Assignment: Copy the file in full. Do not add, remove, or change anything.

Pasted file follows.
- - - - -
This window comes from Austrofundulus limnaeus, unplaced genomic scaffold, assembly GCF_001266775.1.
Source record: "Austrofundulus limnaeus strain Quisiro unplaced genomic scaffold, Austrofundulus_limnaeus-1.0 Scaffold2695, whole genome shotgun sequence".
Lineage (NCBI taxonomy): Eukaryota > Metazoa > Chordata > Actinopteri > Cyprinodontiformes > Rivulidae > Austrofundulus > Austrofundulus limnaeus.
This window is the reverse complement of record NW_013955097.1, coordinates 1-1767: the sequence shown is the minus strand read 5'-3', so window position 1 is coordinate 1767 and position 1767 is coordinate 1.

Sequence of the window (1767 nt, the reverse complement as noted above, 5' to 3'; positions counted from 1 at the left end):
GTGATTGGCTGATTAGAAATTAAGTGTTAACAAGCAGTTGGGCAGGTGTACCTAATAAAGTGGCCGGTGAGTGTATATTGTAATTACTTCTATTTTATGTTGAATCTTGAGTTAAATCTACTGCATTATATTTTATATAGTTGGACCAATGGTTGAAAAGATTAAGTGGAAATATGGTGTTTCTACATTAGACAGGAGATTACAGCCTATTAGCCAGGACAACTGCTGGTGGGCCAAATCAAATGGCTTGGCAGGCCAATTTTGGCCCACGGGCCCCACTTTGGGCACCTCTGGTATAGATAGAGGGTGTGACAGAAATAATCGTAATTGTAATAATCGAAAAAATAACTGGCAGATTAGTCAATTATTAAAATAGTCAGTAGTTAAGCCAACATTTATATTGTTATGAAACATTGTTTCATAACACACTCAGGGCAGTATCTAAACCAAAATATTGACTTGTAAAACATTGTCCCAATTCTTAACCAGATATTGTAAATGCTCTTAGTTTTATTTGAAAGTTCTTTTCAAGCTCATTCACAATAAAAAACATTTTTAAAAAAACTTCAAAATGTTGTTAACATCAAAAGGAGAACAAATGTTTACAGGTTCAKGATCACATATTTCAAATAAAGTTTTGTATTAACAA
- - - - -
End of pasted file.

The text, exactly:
This window comes from Austrofundulus limnaeus, unplaced genomic scaffold, assembly GCF_001266775.1.
Source record: "Austrofundulus limnaeus strain Quisiro unplaced genomic scaffold, Austrofundulus_limnaeus-1.0 Scaffold2695, whole genome shotgun sequence".
Lineage (NCBI taxonomy): Eukaryota > Metazoa > Chordata > Actinopteri > Cyprinodontiformes > Rivulidae > Austrofundulus > Austrofundulus limnaeus.
This window is the reverse complement of record NW_013955097.1, coordinates 1-1767: the sequence shown is the minus strand read 5'-3', so window position 1 is coordinate 1767 and position 1767 is coordinate 1.

Sequence of the window (1767 nt, the reverse complement as noted above, 5' to 3'; positions counted from 1 at the left end):
GTGATTGGCTGATTAGAAATTAAGTGTTAACAAGCAGTTGGGCAGGTGTACCTAATAAAGTGGCCGGTGAGTGTATATTGTAATTACTTCTATTTTATGTTGAATCTTGAGTTAAATCTACTGCATTATATTTTATATAGTTGGACCAATGGTTGAAAAGATTAAGTGGAAATATGGTGTTTCTACATTAGACAGGAGATTACAGCCTATTAGCCAGGACAACTGCTGGTGGGCCAAATCAAATGGCTTGGCAGGCCAATTTTGGCCCACGGGCCCCACTTTGGGCACCTCTGGTATAGATAGAGGGTGTGACAGAAATAATCGTAATTGTAATAATCGAAAAAATAACTGGCAGATTAGTCAATTATTAAAATAGTCAGTAGTTAAGCCAACATTTATATTGTTATGAAACATTGTTTCATAACACACTCAGGGCAGTATCTAAACCAAAATATTGACTTGTAAAACATTGTCCCAATTCTTAACCAGATATTGTAAATGCTCTTAGTTTTATTTGAAAGTTCTTTTCAAGCTCATTCACAATAAAAAACATTTTTAAAAAAACTTCAAAATGTTGTTAACATCAAAAGGAGAACAAATGTTTACAGGTTCAKGATCACATATTTCAAATAAAGTTTTGTATTAACAA